Records received from the Department of Homeland Security regarding communications with outside anti-immigrant groups containing terms related to family separation. You can read more about these documents in our reporting on the Trump administration’s family separation policy here, and about Trump administration officials’ ties to anti-immigration groups here.
June 1, 2018: Cameron Quinn, an officer in the DHS Office of Civil Rights and Civil Liberties (CRCL), emailed Customs and Border Protection Commissioner Kevin McAleenan about Operation Streamline, a program implemented in 2005 that allows law enforcement to press federal criminal charges against individuals apprehended for illegal border crossing, with defendants often tried in mass proceedings. Quinn wrote: “We’re being told that Operation Streamline is causing parents to lose their opportunity to have their credible fear claims heard. […] And as a consequence, the children rendered UAC [unaccompanied alien children] due to the separation are now not part of the parents asylum claim. They would have to affirmatively request asylum, […] which in some cases, given their tender age, is not likely.”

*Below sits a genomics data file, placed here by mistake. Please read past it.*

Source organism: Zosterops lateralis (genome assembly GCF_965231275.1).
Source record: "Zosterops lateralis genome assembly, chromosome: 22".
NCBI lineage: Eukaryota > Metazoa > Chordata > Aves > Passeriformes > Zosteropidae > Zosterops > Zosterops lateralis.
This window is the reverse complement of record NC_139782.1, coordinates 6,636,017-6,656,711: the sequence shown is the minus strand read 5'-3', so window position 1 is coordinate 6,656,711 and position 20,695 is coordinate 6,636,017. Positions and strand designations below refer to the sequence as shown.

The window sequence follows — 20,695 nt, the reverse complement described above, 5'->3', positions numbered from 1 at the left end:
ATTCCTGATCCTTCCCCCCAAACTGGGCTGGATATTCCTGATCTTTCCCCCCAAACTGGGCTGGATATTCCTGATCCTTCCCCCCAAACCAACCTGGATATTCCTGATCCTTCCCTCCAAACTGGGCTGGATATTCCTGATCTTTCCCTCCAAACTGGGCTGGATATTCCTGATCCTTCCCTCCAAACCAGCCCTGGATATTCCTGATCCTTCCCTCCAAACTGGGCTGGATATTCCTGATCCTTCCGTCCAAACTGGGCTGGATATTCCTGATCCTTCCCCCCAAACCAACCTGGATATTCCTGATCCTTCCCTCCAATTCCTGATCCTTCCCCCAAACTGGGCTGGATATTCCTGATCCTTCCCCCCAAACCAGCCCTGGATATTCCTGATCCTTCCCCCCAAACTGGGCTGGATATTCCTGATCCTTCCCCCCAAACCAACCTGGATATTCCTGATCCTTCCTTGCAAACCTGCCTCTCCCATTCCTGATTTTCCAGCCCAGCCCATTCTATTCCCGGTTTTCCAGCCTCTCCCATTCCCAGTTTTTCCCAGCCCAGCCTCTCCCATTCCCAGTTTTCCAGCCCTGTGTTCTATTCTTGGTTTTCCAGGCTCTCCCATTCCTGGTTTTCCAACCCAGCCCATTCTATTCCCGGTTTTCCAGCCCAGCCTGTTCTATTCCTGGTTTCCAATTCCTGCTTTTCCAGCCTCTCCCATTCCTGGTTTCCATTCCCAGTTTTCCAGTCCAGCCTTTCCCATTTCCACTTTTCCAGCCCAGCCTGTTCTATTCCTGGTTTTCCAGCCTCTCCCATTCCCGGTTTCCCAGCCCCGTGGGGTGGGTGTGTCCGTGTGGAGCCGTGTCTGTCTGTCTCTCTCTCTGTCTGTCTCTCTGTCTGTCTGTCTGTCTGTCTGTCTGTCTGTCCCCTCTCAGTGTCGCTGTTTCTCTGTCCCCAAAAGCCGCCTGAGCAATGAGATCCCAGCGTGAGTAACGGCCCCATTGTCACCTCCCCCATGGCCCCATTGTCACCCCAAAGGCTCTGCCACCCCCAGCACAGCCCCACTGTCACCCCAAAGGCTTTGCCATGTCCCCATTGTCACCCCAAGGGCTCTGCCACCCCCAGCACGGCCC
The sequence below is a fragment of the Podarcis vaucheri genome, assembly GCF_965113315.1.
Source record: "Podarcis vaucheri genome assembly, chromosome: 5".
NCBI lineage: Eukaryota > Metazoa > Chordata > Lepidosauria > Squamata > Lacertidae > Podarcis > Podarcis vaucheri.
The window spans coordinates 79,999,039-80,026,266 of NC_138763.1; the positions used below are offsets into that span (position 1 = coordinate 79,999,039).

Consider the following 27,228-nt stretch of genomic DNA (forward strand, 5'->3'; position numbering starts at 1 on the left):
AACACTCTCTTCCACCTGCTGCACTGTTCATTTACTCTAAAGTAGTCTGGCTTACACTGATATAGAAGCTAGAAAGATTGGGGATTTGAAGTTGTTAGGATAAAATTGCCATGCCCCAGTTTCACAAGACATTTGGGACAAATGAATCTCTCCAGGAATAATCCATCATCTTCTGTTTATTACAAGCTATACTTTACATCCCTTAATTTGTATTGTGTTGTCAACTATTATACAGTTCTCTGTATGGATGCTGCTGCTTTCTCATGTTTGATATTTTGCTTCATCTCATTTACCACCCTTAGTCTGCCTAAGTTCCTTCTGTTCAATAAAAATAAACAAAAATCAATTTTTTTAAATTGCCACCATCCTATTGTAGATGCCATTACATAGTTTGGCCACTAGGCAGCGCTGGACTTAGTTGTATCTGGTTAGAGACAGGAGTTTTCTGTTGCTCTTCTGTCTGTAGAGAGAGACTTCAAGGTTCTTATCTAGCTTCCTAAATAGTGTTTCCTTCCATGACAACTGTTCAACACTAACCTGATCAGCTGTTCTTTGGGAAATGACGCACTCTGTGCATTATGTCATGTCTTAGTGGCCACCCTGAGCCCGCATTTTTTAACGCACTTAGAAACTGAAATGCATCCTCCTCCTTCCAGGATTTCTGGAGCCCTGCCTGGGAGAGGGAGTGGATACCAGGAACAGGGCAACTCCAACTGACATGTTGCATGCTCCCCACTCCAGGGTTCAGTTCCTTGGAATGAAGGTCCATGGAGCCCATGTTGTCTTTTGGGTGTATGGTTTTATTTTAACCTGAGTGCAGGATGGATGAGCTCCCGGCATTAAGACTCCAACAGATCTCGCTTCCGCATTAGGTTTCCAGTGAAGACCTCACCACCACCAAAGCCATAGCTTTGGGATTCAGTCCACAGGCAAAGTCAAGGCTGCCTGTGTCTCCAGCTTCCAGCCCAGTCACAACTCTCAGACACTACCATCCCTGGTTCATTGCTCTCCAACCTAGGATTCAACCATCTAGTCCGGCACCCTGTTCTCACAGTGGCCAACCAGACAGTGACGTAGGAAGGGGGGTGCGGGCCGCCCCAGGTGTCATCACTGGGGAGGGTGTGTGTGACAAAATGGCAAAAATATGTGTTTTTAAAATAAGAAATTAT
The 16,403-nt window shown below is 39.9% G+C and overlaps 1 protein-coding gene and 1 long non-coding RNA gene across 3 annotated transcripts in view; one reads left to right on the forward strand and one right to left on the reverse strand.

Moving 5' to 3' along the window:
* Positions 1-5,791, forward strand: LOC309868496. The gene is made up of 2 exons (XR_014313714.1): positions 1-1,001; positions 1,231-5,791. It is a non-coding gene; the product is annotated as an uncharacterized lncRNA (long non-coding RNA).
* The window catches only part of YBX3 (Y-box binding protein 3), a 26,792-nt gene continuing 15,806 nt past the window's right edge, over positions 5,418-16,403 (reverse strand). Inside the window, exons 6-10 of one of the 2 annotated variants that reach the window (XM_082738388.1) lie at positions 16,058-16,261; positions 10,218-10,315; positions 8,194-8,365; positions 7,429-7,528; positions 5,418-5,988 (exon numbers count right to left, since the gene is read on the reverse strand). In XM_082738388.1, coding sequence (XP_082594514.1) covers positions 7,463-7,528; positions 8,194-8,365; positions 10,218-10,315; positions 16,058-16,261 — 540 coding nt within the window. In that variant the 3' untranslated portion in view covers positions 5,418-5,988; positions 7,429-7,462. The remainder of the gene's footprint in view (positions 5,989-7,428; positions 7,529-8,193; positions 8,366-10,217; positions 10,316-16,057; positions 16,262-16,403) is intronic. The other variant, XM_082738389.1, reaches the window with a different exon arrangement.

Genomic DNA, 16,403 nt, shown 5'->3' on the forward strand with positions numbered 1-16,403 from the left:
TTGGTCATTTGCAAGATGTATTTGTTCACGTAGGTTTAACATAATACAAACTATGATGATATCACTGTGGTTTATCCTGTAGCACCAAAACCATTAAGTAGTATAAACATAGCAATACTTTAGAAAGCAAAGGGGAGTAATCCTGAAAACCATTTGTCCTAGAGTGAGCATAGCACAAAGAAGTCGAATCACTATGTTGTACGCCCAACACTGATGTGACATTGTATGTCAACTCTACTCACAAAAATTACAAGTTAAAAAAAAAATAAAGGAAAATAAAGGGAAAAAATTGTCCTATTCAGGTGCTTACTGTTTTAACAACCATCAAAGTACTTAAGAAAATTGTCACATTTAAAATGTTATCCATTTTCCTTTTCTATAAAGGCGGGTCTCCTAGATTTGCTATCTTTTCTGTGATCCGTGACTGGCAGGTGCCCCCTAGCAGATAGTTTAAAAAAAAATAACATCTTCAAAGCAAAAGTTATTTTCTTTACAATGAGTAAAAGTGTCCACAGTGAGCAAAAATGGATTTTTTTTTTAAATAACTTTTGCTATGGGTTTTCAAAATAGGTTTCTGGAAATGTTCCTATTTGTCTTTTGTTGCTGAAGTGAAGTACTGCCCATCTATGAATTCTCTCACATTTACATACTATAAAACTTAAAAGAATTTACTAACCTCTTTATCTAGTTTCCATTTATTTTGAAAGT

July 6, 2017: The Center for Immigration Studies’ (CIS) research director emailed DHS counselor Gene Hamilton and USCIS official Michael Dougherty. Camarota asked them to delay an announcement on a temporary hike in new H-2B temporary worker visas, writing: “We are gonna try and put some stuff out at the center to make the case there is no need to increase the numbers. Is it possible to delay?”
March 17, 2017: Maria Espinoza, founder of the anti-immigration extremist group the Remembrance Project, emailed Hamilton about a March 16 meeting with DHS Secretary John F. Kelly. Espinoza wrote that the meeting was a “first step” in a “great partnership.”
Nov. 5, 2017: U.S. Citizenship and Immigration Services adviser Robert Law received a CIS newsletter containing immigration-related opinion pieces, including one article published by the white nationalist group the VDARE Foundation. Law later joined CIS as the director of regulatory affairs and policy following his departure from USCIS in 2021.
July 9, 2018: Quinn received a letter from CRCL officials concerning “the imminent threat of harm to children posed by the possible expansion of the family detention program.”
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